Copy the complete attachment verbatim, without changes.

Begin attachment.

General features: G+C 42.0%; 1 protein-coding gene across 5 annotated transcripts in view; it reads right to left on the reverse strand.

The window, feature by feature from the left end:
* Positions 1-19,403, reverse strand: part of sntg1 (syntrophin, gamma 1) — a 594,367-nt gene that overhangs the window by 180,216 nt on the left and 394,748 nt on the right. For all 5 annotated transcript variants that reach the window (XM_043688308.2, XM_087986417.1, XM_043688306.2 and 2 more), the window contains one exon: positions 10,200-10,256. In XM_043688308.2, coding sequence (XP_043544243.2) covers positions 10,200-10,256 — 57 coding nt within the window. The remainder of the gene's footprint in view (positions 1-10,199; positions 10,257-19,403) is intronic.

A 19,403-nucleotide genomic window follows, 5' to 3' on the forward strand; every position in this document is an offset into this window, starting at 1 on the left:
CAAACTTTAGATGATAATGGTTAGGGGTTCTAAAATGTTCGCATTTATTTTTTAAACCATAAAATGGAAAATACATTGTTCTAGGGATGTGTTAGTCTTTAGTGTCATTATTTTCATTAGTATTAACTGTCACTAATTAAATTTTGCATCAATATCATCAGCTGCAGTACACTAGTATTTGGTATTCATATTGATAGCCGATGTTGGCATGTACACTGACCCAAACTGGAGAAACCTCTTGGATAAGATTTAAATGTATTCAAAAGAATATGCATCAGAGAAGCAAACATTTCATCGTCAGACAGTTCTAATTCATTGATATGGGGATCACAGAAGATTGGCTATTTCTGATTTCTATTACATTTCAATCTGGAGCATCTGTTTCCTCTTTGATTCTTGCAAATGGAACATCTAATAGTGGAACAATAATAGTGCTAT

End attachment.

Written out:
General features: G+C 42.0%; 1 protein-coding gene across 5 annotated transcripts in view; it reads right to left on the reverse strand.

The window, feature by feature from the left end:
* Positions 1-19,403, reverse strand: part of sntg1 (syntrophin, gamma 1) — a 594,367-nt gene that overhangs the window by 180,216 nt on the left and 394,748 nt on the right. For all 5 annotated transcript variants that reach the window (XM_043688308.2, XM_087986417.1, XM_043688306.2 and 2 more), the window contains one exon: positions 10,200-10,256. In XM_043688308.2, coding sequence (XP_043544243.2) covers positions 10,200-10,256 — 57 coding nt within the window. The remainder of the gene's footprint in view (positions 1-10,199; positions 10,257-19,403) is intronic.

A 19,403-nucleotide genomic window follows, 5' to 3' on the forward strand; every position in this document is an offset into this window, starting at 1 on the left:
CAAACTTTAGATGATAATGGTTAGGGGTTCTAAAATGTTCGCATTTATTTTTTAAACCATAAAATGGAAAATACATTGTTCTAGGGATGTGTTAGTCTTTAGTGTCATTATTTTCATTAGTATTAACTGTCACTAATTAAATTTTGCATCAATATCATCAGCTGCAGTACACTAGTATTTGGTATTCATATTGATAGCCGATGTTGGCATGTACACTGACCCAAACTGGAGAAACCTCTTGGATAAGATTTAAATGTATTCAAAAGAATATGCATCAGAGAAGCAAACATTTCATCGTCAGACAGTTCTAATTCATTGATATGGGGATCACAGAAGATTGGCTATTTCTGATTTCTATTACATTTCAATCTGGAGCATCTGTTTCCTCTTTGATTCTTGCAAATGGAACATCTAATAGTGGAACAATAATAGTGCTAT